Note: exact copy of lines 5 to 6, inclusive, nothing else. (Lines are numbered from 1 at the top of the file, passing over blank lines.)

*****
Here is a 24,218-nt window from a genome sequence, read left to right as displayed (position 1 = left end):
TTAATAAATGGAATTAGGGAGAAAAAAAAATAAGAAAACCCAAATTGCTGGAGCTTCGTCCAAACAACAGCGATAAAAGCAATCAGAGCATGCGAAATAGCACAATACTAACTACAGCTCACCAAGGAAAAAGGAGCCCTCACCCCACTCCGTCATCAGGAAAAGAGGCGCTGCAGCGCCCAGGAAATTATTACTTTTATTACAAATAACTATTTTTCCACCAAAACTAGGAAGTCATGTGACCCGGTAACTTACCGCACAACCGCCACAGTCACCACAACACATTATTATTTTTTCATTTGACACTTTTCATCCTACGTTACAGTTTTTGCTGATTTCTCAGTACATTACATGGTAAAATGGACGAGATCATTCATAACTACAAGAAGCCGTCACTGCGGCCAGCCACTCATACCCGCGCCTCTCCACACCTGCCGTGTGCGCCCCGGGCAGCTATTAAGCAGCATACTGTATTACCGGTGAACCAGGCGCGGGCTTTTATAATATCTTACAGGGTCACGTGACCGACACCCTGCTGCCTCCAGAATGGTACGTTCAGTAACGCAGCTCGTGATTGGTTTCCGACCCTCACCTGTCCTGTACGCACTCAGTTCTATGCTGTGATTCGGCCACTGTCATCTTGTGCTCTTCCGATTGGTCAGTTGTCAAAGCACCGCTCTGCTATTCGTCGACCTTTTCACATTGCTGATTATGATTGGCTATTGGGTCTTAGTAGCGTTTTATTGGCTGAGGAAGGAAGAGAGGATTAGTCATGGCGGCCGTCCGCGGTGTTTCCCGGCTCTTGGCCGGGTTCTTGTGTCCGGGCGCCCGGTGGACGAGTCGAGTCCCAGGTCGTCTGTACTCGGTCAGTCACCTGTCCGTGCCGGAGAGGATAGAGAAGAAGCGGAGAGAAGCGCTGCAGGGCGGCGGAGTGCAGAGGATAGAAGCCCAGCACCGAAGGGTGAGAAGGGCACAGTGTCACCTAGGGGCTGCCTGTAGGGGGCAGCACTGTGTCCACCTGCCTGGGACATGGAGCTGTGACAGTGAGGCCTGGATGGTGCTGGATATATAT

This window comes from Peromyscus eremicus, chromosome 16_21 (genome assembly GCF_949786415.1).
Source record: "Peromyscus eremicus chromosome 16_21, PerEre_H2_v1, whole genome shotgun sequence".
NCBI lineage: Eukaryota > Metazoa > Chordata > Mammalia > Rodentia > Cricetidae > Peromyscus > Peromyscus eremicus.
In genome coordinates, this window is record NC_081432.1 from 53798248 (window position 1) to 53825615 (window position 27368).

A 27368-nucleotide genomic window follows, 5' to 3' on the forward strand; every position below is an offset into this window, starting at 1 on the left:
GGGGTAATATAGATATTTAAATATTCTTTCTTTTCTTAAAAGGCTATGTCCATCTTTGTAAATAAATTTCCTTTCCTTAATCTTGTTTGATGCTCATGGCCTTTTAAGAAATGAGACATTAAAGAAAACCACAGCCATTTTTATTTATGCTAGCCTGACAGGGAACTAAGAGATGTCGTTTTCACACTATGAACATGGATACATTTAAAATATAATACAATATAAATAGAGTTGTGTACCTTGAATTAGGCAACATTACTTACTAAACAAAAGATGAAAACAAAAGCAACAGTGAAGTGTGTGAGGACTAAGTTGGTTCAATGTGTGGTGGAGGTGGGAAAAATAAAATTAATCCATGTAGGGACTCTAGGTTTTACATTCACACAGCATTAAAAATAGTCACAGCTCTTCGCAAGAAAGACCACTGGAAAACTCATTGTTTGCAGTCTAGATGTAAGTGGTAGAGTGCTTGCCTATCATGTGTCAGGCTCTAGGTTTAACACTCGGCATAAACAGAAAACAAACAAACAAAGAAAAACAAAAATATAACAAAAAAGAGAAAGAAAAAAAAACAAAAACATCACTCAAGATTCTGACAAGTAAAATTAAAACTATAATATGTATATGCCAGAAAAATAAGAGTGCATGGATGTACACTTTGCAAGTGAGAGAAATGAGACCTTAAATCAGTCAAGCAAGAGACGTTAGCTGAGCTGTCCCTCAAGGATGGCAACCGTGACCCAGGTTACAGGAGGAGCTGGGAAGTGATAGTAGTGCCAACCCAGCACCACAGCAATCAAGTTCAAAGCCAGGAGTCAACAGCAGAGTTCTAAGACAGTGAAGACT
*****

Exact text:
NCBI lineage: Eukaryota > Metazoa > Chordata > Mammalia > Rodentia > Cricetidae > Peromyscus > Peromyscus eremicus.
In genome coordinates, this window is record NC_081432.1 from 53798248 (window position 1) to 53825615 (window position 27368).